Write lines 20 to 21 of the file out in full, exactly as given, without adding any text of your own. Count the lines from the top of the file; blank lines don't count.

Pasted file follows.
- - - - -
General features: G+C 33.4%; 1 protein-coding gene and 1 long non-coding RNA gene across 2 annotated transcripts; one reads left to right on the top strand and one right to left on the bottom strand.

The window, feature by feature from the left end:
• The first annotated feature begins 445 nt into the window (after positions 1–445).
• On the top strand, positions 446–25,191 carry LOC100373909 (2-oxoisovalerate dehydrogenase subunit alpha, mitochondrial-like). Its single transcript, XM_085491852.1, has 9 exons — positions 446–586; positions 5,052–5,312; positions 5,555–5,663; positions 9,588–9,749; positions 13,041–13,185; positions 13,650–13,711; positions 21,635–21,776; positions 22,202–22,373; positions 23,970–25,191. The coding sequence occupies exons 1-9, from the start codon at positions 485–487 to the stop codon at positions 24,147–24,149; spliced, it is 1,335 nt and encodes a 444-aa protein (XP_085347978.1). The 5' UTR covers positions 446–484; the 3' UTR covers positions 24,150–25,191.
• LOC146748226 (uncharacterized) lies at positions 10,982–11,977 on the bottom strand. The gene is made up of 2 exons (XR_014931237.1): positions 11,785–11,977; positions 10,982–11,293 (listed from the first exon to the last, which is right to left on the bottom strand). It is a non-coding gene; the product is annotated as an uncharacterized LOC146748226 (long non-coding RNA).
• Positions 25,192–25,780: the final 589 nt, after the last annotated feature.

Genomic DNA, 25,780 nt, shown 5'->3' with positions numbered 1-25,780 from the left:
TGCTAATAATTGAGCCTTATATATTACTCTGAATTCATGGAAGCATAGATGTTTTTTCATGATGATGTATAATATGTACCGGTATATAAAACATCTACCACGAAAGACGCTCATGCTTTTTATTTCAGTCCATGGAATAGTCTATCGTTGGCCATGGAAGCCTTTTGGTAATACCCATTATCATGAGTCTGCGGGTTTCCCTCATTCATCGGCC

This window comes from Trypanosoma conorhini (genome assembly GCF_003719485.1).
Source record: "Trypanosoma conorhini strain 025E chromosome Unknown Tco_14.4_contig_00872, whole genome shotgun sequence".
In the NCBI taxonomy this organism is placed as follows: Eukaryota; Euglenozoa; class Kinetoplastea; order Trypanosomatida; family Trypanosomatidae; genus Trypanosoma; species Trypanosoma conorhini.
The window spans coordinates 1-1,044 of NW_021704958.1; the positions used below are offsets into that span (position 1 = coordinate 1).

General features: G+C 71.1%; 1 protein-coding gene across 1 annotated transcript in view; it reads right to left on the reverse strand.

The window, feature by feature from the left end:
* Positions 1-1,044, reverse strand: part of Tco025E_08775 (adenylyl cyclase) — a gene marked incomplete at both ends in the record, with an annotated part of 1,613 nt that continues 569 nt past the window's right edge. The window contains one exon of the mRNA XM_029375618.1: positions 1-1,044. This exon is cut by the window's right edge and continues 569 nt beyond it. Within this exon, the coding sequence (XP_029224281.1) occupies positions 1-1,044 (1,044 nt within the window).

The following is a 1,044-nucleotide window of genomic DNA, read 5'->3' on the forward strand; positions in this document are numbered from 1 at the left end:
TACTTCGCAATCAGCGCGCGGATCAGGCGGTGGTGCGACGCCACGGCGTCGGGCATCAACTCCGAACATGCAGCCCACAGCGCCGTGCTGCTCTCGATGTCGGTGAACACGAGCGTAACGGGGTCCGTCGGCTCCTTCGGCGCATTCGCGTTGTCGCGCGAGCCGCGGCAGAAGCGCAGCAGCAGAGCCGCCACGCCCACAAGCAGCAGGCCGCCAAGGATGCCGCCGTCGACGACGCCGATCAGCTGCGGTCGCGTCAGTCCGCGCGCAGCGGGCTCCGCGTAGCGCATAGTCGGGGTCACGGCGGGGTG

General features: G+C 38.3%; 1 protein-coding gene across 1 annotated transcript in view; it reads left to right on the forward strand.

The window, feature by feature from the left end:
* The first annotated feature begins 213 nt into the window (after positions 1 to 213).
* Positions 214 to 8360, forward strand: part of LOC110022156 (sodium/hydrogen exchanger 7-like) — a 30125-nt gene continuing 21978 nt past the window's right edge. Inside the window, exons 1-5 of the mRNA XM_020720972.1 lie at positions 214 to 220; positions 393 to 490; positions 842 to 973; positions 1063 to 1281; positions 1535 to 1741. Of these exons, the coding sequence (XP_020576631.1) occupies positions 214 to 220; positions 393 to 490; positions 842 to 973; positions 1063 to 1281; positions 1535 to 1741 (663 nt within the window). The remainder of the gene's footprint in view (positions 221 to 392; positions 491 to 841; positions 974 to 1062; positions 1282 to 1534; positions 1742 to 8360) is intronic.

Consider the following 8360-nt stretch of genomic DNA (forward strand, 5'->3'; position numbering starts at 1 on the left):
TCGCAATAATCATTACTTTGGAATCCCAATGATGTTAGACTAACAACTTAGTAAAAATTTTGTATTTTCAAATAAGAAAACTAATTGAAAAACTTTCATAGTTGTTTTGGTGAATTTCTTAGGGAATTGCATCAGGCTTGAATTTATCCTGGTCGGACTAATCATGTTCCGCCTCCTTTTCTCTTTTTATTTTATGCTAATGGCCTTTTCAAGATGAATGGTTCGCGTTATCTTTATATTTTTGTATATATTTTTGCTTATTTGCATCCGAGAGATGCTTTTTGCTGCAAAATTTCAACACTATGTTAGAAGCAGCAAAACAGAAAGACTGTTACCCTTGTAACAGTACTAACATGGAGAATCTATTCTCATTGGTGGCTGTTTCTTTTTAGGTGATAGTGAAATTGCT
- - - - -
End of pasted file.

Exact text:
* The first annotated feature begins 213 nt into the window (after positions 1 to 213).
* Positions 214 to 8360, forward strand: part of LOC110022156 (sodium/hydrogen exchanger 7-like) — a 30125-nt gene continuing 21978 nt past the window's right edge. Inside the window, exons 1-5 of the mRNA XM_020720972.1 lie at positions 214 to 220; positions 393 to 490; positions 842 to 973; positions 1063 to 1281; positions 1535 to 1741. Of these exons, the coding sequence (XP_020576631.1) occupies positions 214 to 220; positions 393 to 490; positions 842 to 973; positions 1063 to 1281; positions 1535 to 1741 (663 nt within the window). The remainder of the gene's footprint in view (positions 221 to 392; positions 491 to 841; positions 974 to 1062; positions 1282 to 1534; positions 1742 to 8360) is intronic.